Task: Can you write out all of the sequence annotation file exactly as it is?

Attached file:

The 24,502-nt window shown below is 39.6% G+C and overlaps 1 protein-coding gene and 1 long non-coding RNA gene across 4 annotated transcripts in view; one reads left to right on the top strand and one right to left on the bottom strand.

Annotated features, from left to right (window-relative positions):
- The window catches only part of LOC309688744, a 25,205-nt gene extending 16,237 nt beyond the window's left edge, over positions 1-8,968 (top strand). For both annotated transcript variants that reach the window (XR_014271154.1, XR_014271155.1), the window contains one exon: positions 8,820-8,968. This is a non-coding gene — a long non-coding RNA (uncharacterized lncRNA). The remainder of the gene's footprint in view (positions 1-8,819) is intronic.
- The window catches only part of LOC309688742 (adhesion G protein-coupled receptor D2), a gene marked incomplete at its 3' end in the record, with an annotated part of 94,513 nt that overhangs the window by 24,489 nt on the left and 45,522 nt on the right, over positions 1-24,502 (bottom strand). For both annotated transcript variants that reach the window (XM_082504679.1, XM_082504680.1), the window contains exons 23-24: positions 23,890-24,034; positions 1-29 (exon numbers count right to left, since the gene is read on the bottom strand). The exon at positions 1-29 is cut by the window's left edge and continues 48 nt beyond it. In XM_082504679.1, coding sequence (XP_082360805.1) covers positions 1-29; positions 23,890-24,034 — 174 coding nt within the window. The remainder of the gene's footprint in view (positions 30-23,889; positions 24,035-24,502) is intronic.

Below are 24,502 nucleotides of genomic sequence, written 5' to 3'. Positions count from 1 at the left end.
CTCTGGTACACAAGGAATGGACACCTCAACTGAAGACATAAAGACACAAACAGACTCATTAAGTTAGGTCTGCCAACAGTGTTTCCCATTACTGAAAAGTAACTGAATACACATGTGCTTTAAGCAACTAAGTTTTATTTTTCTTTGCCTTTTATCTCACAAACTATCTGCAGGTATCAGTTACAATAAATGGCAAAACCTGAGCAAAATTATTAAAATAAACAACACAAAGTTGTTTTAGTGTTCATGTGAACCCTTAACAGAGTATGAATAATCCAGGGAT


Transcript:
The 24,502-nt window shown below is 39.6% G+C and overlaps 1 protein-coding gene and 1 long non-coding RNA gene across 4 annotated transcripts in view; one reads left to right on the top strand and one right to left on the bottom strand.

Annotated features, from left to right (window-relative positions):
- The window catches only part of LOC309688744, a 25,205-nt gene extending 16,237 nt beyond the window's left edge, over positions 1-8,968 (top strand). For both annotated transcript variants that reach the window (XR_014271154.1, XR_014271155.1), the window contains one exon: positions 8,820-8,968. This is a non-coding gene — a long non-coding RNA (uncharacterized lncRNA). The remainder of the gene's footprint in view (positions 1-8,819) is intronic.
- The window catches only part of LOC309688742 (adhesion G protein-coupled receptor D2), a gene marked incomplete at its 3' end in the record, with an annotated part of 94,513 nt that overhangs the window by 24,489 nt on the left and 45,522 nt on the right, over positions 1-24,502 (bottom strand). For both annotated transcript variants that reach the window (XM_082504679.1, XM_082504680.1), the window contains exons 23-24: positions 23,890-24,034; positions 1-29 (exon numbers count right to left, since the gene is read on the bottom strand). The exon at positions 1-29 is cut by the window's left edge and continues 48 nt beyond it. In XM_082504679.1, coding sequence (XP_082360805.1) covers positions 1-29; positions 23,890-24,034 — 174 coding nt within the window. The remainder of the gene's footprint in view (positions 30-23,889; positions 24,035-24,502) is intronic.

Below are 24,502 nucleotides of genomic sequence, written 5' to 3'. Positions count from 1 at the left end.
CTCTGGTACACAAGGAATGGACACCTCAACTGAAGACATAAAGACACAAACAGACTCATTAAGTTAGGTCTGCCAACAGTGTTTCCCATTACTGAAAAGTAACTGAATACACATGTGCTTTAAGCAACTAAGTTTTATTTTTCTTTGCCTTTTATCTCACAAACTATCTGCAGGTATCAGTTACAATAAATGGCAAAACCTGAGCAAAATTATTAAAATAAACAACACAAAGTTGTTTTAGTGTTCATGTGAACCCTTAACAGAGTATGAATAATCCAGGGAT